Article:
- Hurricanes and Hail: There are two kinds of wind damage deductibles: hurricane deductibles, which apply to damage solely from hurricanes; and windstorm or wind/hail deductibles, which apply to any kind of wind damage. Whether a hurricane deductible applies to a claim depends on the specific “trigger” selected by the insurance company. These triggers vary by state and insurer and usually apply when the National Weather Service (NWS) officially names a tropical storm, declares a hurricane watch or warning, or defines a hurricane’s intensity in terms of wind speed. Due to these differences, homeowners should check their policies and speak to their agent or insurance company to learn exactly how their particular hurricane deductible works. In some states, policyholders have the option of paying a higher premium in return for a traditional dollar deductible. However, in high-risk coastal areas insurers may not offer this option, instead making the percentage deductible mandatory.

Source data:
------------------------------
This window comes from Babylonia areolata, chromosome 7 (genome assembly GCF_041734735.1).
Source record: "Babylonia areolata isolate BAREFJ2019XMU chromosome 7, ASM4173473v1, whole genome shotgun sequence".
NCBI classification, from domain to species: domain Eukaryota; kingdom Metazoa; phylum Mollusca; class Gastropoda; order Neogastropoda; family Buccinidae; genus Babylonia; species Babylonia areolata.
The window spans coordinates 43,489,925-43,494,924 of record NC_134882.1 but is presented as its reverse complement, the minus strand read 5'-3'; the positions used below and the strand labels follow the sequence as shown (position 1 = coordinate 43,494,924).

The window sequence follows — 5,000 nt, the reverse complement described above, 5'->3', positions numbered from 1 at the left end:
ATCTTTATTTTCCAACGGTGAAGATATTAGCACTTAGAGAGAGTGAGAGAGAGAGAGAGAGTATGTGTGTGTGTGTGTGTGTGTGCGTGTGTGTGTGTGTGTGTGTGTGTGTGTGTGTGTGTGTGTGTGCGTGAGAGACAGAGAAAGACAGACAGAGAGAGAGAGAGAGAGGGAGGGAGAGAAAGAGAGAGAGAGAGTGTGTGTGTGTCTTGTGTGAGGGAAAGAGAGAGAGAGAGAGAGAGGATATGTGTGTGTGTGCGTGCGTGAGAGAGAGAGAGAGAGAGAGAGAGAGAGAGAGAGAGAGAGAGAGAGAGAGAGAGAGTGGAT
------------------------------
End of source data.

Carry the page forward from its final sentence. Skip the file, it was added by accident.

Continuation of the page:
- Hurricane Deductibles Are Not New: The first hurricane deductibles were introduced into policies over 20 years ago. After Hurricane Hugo hit South Carolina in 1989 and Hurricane Andrew hit Florida in 1992, insurers realized they were far more vulnerable to huge weather-related losses than they had previously thought. In order to be able to continue getting reinsurance (basically insurance for insurers), and thus continue to offer homeowners insurance in high-risk areas it became necessary to require policyholders to share some of the cost by including hurricane deductibles in policies.
Consider Percentage Deductibles When Purchasing a Home
When looking for a new home, it is important to consider the cost of insurance. Coastal properties and other locations at higher risk for a natural disaster may cost more to insure than other locations, and you must add to that a separate deductible for earthquake or hurricane damage. Remember, you will be paying for insurance the entire time you live in your home—if you are a prospective buyer and feel you cannot afford the insurance, then it may be time to consider a different home.
Article content provided by Insurance Information Institute